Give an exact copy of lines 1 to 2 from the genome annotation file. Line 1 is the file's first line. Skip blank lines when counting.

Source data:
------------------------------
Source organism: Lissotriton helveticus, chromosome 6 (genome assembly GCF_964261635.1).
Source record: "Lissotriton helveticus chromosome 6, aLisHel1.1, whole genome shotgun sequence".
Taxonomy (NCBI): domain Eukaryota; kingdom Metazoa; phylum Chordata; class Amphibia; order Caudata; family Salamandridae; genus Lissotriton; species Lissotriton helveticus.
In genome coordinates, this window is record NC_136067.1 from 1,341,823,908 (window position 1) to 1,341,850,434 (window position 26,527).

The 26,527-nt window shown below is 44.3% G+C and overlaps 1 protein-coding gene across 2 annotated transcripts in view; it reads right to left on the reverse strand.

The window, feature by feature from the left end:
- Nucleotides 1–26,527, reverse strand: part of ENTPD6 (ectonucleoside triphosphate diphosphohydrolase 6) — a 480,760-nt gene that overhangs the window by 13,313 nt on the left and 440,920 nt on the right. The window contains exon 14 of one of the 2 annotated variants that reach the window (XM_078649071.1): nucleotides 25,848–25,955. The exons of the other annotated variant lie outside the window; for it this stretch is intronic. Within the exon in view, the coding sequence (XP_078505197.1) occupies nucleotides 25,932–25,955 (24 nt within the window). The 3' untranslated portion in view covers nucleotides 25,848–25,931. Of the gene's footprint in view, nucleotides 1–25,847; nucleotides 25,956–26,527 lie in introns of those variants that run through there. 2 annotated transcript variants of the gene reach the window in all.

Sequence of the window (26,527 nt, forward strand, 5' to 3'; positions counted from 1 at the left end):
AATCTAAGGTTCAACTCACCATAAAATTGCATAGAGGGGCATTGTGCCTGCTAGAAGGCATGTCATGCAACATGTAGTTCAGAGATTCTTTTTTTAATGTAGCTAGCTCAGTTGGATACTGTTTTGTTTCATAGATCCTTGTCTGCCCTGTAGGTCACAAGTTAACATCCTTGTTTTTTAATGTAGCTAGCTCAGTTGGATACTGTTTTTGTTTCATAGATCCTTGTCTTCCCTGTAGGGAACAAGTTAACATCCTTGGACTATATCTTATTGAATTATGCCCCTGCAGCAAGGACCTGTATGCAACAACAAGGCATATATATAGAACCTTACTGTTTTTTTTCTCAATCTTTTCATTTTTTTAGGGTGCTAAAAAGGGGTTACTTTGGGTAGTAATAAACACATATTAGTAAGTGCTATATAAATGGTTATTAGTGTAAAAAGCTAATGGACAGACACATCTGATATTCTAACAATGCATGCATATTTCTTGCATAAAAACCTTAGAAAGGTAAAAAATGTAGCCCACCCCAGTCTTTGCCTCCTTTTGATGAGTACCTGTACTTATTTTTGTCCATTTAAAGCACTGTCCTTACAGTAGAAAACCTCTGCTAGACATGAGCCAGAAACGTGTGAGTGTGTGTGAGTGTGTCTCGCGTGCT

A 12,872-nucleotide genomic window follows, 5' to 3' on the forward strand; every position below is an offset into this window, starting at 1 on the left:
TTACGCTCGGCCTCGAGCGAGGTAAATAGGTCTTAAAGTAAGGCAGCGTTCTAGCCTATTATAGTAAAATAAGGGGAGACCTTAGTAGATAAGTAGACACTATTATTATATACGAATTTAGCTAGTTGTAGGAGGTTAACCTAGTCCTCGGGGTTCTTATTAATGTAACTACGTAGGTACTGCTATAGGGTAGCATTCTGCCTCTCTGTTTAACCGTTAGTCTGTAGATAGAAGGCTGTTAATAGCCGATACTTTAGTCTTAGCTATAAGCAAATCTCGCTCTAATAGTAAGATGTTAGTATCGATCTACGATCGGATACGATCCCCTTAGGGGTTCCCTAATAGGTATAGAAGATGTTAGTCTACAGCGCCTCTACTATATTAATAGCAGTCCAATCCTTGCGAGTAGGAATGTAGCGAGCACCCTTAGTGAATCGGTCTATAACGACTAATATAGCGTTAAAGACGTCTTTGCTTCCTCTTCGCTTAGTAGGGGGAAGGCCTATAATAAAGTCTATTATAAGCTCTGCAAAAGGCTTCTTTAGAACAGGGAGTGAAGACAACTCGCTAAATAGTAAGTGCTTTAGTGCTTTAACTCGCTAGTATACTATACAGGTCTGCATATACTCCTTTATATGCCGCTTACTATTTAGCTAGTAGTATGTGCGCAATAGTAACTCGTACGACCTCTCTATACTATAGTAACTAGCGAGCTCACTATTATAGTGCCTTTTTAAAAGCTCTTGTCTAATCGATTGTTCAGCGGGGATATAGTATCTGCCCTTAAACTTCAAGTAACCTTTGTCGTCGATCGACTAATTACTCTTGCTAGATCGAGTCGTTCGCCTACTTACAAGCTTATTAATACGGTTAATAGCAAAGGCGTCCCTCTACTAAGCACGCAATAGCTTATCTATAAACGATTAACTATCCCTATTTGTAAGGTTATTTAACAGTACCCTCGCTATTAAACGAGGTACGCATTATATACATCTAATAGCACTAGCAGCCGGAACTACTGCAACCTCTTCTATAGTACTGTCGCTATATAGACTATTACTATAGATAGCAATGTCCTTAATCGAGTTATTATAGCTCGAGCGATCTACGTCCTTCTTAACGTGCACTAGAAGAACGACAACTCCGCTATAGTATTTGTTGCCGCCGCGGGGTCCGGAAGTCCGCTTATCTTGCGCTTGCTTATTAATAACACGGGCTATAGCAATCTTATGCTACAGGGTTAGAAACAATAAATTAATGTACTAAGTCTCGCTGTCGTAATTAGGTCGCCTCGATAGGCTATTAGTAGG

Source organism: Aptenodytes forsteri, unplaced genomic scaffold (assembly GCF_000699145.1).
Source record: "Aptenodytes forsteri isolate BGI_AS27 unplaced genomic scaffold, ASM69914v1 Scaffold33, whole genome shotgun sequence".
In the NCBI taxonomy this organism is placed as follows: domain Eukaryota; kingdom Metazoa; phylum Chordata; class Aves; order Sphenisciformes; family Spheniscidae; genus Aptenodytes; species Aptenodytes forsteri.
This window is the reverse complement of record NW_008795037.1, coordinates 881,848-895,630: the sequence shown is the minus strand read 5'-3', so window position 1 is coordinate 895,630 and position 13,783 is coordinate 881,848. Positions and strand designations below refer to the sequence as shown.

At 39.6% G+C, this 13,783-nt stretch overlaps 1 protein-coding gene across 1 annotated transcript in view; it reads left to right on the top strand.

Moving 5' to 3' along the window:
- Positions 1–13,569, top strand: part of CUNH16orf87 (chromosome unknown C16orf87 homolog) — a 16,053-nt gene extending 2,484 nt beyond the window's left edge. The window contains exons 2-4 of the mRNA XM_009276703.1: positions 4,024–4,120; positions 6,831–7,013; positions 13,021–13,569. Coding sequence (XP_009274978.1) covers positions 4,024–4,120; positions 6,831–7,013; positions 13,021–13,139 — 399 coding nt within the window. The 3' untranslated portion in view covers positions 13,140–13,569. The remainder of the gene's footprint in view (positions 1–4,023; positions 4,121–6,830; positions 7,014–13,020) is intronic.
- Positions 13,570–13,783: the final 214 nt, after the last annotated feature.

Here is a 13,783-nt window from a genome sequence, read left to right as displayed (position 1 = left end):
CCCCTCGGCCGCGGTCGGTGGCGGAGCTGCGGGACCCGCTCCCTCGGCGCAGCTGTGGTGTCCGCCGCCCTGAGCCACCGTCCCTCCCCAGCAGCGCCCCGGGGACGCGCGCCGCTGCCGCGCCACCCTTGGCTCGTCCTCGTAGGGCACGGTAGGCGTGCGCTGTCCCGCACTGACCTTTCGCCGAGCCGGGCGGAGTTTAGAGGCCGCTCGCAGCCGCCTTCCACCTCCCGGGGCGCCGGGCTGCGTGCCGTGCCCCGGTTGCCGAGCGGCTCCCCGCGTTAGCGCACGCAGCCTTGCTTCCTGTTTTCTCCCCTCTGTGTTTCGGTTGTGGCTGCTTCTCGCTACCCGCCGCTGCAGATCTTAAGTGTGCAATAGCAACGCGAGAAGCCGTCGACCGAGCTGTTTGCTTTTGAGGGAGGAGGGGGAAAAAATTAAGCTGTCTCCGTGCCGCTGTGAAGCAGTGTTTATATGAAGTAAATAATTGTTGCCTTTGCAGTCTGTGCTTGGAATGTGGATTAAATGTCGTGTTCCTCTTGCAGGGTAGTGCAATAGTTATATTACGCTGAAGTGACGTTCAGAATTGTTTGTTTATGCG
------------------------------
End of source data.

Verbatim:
Source organism: Lissotriton helveticus, chromosome 6 (genome assembly GCF_964261635.1).
Source record: "Lissotriton helveticus chromosome 6, aLisHel1.1, whole genome shotgun sequence".